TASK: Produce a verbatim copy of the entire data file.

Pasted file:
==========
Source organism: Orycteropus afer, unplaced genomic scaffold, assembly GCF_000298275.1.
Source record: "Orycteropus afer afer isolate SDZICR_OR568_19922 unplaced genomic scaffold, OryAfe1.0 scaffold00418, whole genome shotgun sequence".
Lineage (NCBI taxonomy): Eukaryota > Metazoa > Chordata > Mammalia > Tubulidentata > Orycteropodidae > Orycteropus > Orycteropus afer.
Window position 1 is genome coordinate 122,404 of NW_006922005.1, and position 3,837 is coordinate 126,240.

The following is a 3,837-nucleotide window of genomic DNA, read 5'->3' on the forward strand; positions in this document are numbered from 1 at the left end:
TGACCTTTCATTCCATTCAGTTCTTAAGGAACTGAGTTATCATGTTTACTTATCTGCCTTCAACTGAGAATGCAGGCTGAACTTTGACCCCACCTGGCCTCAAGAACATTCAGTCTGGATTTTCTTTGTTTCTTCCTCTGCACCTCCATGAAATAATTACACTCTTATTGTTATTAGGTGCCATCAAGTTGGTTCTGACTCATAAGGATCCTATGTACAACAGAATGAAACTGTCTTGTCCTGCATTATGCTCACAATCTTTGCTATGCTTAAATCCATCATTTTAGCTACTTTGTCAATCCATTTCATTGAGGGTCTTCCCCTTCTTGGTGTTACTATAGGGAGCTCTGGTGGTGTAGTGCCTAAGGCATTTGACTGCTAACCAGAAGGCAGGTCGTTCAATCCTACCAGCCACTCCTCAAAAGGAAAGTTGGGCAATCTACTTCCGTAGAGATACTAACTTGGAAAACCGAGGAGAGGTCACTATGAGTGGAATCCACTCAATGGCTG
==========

Source organism: Orycteropus afer, unplaced genomic scaffold, assembly GCF_000298275.1.
Source record: "Orycteropus afer afer isolate SDZICR_OR568_19922 unplaced genomic scaffold, OryAfe1.0 scaffold00418, whole genome shotgun sequence".
Lineage (NCBI taxonomy): Eukaryota > Metazoa > Chordata > Mammalia > Tubulidentata > Orycteropodidae > Orycteropus > Orycteropus afer.
Window position 1 is genome coordinate 122,404 of NW_006922005.1, and position 3,837 is coordinate 126,240.

The following is a 3,837-nucleotide window of genomic DNA, read 5'->3' on the forward strand; positions in this document are numbered from 1 at the left end:
TGACCTTTCATTCCATTCAGTTCTTAAGGAACTGAGTTATCATGTTTACTTATCTGCCTTCAACTGAGAATGCAGGCTGAACTTTGACCCCACCTGGCCTCAAGAACATTCAGTCTGGATTTTCTTTGTTTCTTCCTCTGCACCTCCATGAAATAATTACACTCTTATTGTTATTAGGTGCCATCAAGTTGGTTCTGACTCATAAGGATCCTATGTACAACAGAATGAAACTGTCTTGTCCTGCATTATGCTCACAATCTTTGCTATGCTTAAATCCATCATTTTAGCTACTTTGTCAATCCATTTCATTGAGGGTCTTCCCCTTCTTGGTGTTACTATAGGGAGCTCTGGTGGTGTAGTGCCTAAGGCATTTGACTGCTAACCAGAAGGCAGGTCGTTCAATCCTACCAGCCACTCCTCAAAAGGAAAGTTGGGCAATCTACTTCCGTAGAGATACTAACTTGGAAAACCGAGGAGAGGTCACTATGAGTGGAATCCACTCAATGGCTG